In an August 31 article in the New York Sun [subscription required], former FCC Commissioner Harold Furchtgott-Roth asserts that a major candidate for improving government in a second Bush term should be improving communications policy. Agreed.
He claims the FCC has contributed to the malaise in the communications sector "with weak communications policy, including indecision, overly complex rules, and rules that are frequently overturned in court." Agreed. (In fact, I said the same thing in my August 23 article, "Consolidate FCC Power," in the National Law Journal.)
But Harold then goes on to say: "The first step is perhaps the least obvious: Disengage the White House from communications policy." He says communications policy issues "should not compete for executive office attention with war on the terrorism, tax policy, or other issues vital to the president."
Granted that the president (himself) must priortize his time and can't be personally involved in deciding all issues. Of course. But that is not an argument against moving most communications policymaking into the Executive Branch where the president nevertheless would be accountable for the actions of those that make policy--and get involved where need be. Right now it's hard to blame the president, as Furchtgott-Roth seemingly does, for the indecision, overly complex, legally vulnerable rules that the former commissioner bemoans. You can blame the so-called "independent" FCC commissioners, if you wish, but you certainly can't vote to replace them.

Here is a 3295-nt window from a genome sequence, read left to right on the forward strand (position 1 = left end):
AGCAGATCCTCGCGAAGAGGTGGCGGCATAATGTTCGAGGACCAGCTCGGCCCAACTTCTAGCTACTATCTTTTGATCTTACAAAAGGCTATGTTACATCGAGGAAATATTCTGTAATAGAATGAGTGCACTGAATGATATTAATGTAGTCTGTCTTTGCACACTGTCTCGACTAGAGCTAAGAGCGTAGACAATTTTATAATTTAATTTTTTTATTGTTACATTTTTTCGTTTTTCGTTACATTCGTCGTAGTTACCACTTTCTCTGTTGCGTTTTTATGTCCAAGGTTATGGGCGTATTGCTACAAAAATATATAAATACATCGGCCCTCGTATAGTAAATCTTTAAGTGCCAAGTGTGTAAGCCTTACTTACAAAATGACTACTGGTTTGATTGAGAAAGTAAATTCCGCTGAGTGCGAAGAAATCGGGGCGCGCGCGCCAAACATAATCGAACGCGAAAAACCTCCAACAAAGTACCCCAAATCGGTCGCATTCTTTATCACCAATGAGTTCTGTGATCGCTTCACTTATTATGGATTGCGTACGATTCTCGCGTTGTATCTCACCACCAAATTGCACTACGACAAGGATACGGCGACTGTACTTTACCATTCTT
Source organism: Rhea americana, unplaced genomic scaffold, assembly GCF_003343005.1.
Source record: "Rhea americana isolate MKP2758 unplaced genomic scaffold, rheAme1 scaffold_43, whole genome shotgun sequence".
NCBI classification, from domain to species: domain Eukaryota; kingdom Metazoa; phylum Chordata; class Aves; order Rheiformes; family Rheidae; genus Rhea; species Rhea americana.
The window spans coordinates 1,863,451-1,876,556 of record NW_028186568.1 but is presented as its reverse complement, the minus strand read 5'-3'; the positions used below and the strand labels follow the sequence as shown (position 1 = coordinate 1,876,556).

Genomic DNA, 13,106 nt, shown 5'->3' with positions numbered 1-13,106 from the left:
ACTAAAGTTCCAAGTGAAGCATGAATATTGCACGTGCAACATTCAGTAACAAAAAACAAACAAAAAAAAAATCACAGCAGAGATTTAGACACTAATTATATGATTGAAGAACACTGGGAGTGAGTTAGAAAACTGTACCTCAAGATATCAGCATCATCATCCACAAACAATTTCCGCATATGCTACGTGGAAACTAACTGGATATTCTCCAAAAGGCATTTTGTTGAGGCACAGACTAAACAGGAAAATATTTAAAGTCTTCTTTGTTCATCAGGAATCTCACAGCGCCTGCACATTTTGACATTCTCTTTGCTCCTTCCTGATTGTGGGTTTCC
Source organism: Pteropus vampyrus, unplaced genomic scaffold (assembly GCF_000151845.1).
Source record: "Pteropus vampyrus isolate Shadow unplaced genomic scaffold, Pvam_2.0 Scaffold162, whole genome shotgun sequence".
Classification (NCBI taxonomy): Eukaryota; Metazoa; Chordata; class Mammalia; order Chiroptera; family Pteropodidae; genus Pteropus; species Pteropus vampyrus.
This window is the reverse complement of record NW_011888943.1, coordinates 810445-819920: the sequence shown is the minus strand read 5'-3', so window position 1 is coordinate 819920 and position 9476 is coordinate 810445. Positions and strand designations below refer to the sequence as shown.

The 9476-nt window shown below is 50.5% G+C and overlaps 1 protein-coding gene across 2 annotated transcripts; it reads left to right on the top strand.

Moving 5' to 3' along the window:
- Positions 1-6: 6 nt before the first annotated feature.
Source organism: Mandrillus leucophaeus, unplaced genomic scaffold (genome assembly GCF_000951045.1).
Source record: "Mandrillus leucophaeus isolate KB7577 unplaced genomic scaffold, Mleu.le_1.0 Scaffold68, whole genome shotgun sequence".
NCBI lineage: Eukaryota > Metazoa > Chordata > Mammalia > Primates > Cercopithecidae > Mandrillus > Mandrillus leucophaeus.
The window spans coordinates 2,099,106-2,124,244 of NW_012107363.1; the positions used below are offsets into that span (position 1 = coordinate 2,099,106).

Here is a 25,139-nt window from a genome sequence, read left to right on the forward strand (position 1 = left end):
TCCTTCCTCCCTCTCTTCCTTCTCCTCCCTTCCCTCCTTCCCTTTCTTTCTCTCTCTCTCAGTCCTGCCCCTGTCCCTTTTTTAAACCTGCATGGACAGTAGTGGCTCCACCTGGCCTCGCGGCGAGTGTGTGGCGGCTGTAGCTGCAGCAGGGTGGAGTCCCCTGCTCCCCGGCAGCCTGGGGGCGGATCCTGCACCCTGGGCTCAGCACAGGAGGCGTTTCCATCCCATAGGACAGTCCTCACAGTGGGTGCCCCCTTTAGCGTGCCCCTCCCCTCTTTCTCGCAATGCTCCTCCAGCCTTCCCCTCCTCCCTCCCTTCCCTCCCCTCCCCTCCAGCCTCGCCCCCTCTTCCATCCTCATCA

In my view, communications policymaking would benefit from the slimmed-down decision-making and Executive Branch accountability that I propose for consideration in my NLJ article. Let's don't naively assume that policymaking doesn't involve politics; it does, and it should.
Sounds like the debate concerning a reinvented FCC is one worth having as we begin to contemplate a Telecom Act rewrite.